Overcoming the Odds: Part I

Overcoming the odds


By: Brian Hensen-January, 2006 


My name is Brian Hensen. I am 23 years old, 6'€™4'€, 170 pounds and a left-handed pitcher playing minor league baseball in the “High A” Florida State League in Lakeland, Florida. I was drafted in the 28th round of the 2004 draft by the Detroit Tigers, after having pitched two years at Elon University, and prior to that, for two years at Hillsborough Community College in Tampa, Florida. The second day of that 2004 draft was probably the best day of my life, because you see, according to most experts, I was simply not qualified to pitch professionally. I can only throw a baseball about 84 mph top speed. I just plain don’t throw a baseball hard enough to make it to the next level, whether that be college or whatever.


Then you may ask, how in the world did you ever get drafted? Do you have a killer knuckleball, or is your dad a former Major League player? No, it was neither of those things. I’ve never tried seriously to throw a knuckleball, and the zenith of my dad’s athletic career was the high school BOWLING team. Rather, my getting drafted was probably more about luck, and being in the right place at the right time, and maybe about God smiling down on me. But it was also a lot about determination, skill development, being a student of the game and listening to the best teachers I could find in the game of baseball.


I have played amateur ball with probably 500 or more players, some of them great players with far more athletic ability, or “tools” in the pro scout jargon, than I have. And very few if any of them are fortunate enough to still get to play this great game. So how did I get so lucky?


In my case, the luck was at least partially made from the following factors:


I associated with the best teachers and coaches we could find. These coaches knew the game, physical and mental, were great teachers, and gave me great opportunities to play baseball in the most competitive atmosphere possible.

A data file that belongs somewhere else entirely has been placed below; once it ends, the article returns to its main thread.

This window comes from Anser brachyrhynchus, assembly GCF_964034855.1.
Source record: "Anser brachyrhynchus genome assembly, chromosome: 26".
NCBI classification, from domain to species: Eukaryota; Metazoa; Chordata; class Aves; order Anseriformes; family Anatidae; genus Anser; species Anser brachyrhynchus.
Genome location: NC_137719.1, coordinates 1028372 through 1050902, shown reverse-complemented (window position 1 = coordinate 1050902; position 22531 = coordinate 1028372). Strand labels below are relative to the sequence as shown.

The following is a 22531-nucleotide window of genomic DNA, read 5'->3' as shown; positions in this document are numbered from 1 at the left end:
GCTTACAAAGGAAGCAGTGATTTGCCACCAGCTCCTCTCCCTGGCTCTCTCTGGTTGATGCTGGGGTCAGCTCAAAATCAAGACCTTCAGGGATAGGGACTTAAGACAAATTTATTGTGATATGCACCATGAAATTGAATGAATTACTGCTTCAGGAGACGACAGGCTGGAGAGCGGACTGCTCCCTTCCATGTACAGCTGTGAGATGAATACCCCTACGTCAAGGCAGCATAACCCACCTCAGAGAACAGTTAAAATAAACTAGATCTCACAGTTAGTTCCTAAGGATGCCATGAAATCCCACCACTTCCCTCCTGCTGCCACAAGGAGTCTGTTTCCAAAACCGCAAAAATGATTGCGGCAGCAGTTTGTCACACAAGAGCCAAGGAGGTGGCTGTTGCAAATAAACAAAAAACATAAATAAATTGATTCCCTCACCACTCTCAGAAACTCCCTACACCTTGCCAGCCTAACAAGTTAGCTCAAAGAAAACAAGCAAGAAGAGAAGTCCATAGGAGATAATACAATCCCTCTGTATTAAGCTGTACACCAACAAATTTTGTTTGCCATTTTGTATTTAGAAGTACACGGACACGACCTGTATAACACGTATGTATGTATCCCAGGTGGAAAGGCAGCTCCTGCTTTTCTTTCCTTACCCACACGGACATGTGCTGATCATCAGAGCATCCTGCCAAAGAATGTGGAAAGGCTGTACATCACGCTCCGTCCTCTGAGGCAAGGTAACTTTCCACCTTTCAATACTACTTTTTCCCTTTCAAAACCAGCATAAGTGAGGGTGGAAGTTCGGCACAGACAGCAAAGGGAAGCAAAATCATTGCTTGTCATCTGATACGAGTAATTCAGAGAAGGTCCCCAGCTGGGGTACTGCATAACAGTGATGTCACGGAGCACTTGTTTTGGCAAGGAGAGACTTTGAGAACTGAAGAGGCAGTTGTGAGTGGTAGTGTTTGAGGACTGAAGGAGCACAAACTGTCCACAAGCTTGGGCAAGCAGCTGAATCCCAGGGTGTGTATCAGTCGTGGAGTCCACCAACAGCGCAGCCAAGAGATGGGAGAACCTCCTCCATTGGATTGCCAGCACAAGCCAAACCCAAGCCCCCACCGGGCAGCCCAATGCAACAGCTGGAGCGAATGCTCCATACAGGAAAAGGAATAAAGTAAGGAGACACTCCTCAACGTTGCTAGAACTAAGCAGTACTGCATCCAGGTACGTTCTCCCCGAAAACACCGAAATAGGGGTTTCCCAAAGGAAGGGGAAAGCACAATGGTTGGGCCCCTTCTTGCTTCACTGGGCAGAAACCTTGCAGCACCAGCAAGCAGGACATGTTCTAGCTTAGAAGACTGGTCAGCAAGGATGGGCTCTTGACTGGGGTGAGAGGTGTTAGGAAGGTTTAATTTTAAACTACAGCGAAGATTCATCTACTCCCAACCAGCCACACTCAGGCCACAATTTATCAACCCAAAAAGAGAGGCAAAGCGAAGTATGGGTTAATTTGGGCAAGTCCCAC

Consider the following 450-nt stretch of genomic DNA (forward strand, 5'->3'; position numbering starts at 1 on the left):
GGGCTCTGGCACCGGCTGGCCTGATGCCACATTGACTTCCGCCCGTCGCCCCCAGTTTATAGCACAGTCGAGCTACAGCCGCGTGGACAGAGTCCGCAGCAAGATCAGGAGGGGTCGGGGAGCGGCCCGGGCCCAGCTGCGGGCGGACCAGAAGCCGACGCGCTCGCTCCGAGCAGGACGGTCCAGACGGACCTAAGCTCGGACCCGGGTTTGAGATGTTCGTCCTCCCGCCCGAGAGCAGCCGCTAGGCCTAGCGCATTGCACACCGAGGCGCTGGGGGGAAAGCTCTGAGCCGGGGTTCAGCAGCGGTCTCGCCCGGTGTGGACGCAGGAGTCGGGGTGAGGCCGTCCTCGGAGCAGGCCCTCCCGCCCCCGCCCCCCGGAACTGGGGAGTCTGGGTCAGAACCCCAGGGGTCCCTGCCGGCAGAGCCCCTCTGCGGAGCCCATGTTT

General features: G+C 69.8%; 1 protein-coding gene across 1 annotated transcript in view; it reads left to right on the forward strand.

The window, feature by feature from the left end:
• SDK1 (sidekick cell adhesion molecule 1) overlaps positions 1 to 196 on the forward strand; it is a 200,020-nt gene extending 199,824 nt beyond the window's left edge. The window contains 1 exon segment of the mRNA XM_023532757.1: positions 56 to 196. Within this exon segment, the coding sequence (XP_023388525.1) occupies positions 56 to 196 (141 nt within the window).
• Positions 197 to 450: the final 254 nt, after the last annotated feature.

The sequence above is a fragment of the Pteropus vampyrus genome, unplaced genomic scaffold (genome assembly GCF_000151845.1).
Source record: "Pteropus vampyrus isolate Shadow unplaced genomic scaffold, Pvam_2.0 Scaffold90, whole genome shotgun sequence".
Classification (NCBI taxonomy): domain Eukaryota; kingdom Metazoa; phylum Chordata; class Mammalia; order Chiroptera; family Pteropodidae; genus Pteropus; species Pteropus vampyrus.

I developed an understanding and appreciation that pitch speed is probably only the 5th most important ingredient to successful pitching (behind general mental outlook, location, movement and what pitch to throw in the count). This is totally contrary to the theory of most scouts at all levels who focus first and foremost on pitch speed.


I believed in myself and was willing to follow my heart even when I was told by many coaches and scouts that I didn’t have what it took to succeed at their level.


As a high school senior, throwing about 81 miles per hour top speed, my chances to get into a good college baseball program were pretty bleak. I had played three years of summer and fall travel ball with various upstate South Carolina teams and had a good deal of success as a pitcher against the best competition I could find. And I had three good years of pitching for Daniel High School in my hometown of Clemson, South Carolina. I had also attended several showcases, including a Perfect Games showcase in the dome in Minneapolis, Minnesota. But no Division I school was interested in me as a scholarship baseball player. One Division I South Carolina school offered me space as a walk-on, but held out no hope for a scholarship in years 2, 3 and 4 of college (even, they said  if I were to become their #1 starting pitcher). Finally in June after I graduated from high school, one of my very good travel ball coaches, Karl Schilling, got me a tryout with Coach Gary Calhoun at Hillsborough Community College in Tampa, Florida.  After the tryout, but primarily on the recommendation of Coach Schilling, Coach Calhoun offered me a scholarship. Hillsborough CC was a former National Champion JUCO program under Coach Calhoun, and the level of baseball in a Florida JUCO was, and is very, very good. So I enrolled at HCC and took off that August for Florida, just hoping I would get my chances to pitch, and hoping to make good when I got the opportunity.